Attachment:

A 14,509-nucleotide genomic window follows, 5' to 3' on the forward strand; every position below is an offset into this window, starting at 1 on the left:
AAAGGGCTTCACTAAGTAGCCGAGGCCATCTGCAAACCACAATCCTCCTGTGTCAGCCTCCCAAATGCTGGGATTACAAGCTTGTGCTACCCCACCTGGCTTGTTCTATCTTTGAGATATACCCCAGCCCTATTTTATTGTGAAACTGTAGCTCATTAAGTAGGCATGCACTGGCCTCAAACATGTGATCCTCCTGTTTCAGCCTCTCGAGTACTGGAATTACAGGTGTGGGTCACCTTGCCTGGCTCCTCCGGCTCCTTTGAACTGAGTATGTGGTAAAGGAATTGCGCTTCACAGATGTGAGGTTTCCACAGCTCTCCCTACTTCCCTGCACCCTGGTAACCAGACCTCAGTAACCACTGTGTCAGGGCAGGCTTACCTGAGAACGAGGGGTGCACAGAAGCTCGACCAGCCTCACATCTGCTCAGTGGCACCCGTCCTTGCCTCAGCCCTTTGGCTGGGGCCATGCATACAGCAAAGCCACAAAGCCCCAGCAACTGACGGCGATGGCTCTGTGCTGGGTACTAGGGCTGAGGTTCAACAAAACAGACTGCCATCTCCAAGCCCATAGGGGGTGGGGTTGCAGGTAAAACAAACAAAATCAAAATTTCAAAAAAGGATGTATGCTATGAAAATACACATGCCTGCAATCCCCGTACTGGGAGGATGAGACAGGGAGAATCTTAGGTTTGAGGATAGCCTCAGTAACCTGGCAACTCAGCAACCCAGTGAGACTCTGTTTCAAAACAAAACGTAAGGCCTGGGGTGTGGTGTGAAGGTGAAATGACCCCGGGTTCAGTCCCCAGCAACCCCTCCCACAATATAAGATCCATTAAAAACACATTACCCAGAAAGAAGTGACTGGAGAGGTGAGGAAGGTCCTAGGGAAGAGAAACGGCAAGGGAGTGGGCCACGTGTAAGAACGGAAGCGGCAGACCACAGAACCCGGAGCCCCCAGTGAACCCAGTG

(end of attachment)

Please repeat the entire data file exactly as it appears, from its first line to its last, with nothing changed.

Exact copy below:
A 14,509-nucleotide genomic window follows, 5' to 3' on the forward strand; every position below is an offset into this window, starting at 1 on the left:
AAAGGGCTTCACTAAGTAGCCGAGGCCATCTGCAAACCACAATCCTCCTGTGTCAGCCTCCCAAATGCTGGGATTACAAGCTTGTGCTACCCCACCTGGCTTGTTCTATCTTTGAGATATACCCCAGCCCTATTTTATTGTGAAACTGTAGCTCATTAAGTAGGCATGCACTGGCCTCAAACATGTGATCCTCCTGTTTCAGCCTCTCGAGTACTGGAATTACAGGTGTGGGTCACCTTGCCTGGCTCCTCCGGCTCCTTTGAACTGAGTATGTGGTAAAGGAATTGCGCTTCACAGATGTGAGGTTTCCACAGCTCTCCCTACTTCCCTGCACCCTGGTAACCAGACCTCAGTAACCACTGTGTCAGGGCAGGCTTACCTGAGAACGAGGGGTGCACAGAAGCTCGACCAGCCTCACATCTGCTCAGTGGCACCCGTCCTTGCCTCAGCCCTTTGGCTGGGGCCATGCATACAGCAAAGCCACAAAGCCCCAGCAACTGACGGCGATGGCTCTGTGCTGGGTACTAGGGCTGAGGTTCAACAAAACAGACTGCCATCTCCAAGCCCATAGGGGGTGGGGTTGCAGGTAAAACAAACAAAATCAAAATTTCAAAAAAGGATGTATGCTATGAAAATACACATGCCTGCAATCCCCGTACTGGGAGGATGAGACAGGGAGAATCTTAGGTTTGAGGATAGCCTCAGTAACCTGGCAACTCAGCAACCCAGTGAGACTCTGTTTCAAAACAAAACGTAAGGCCTGGGGTGTGGTGTGAAGGTGAAATGACCCCGGGTTCAGTCCCCAGCAACCCCTCCCACAATATAAGATCCATTAAAAACACATTACCCAGAAAGAAGTGACTGGAGAGGTGAGGAAGGTCCTAGGGAAGAGAAACGGCAAGGGAGTGGGCCACGTGTAAGAACGGAAGCGGCAGACCACAGAACCCGGAGCCCCCAGTGAACCCAGTG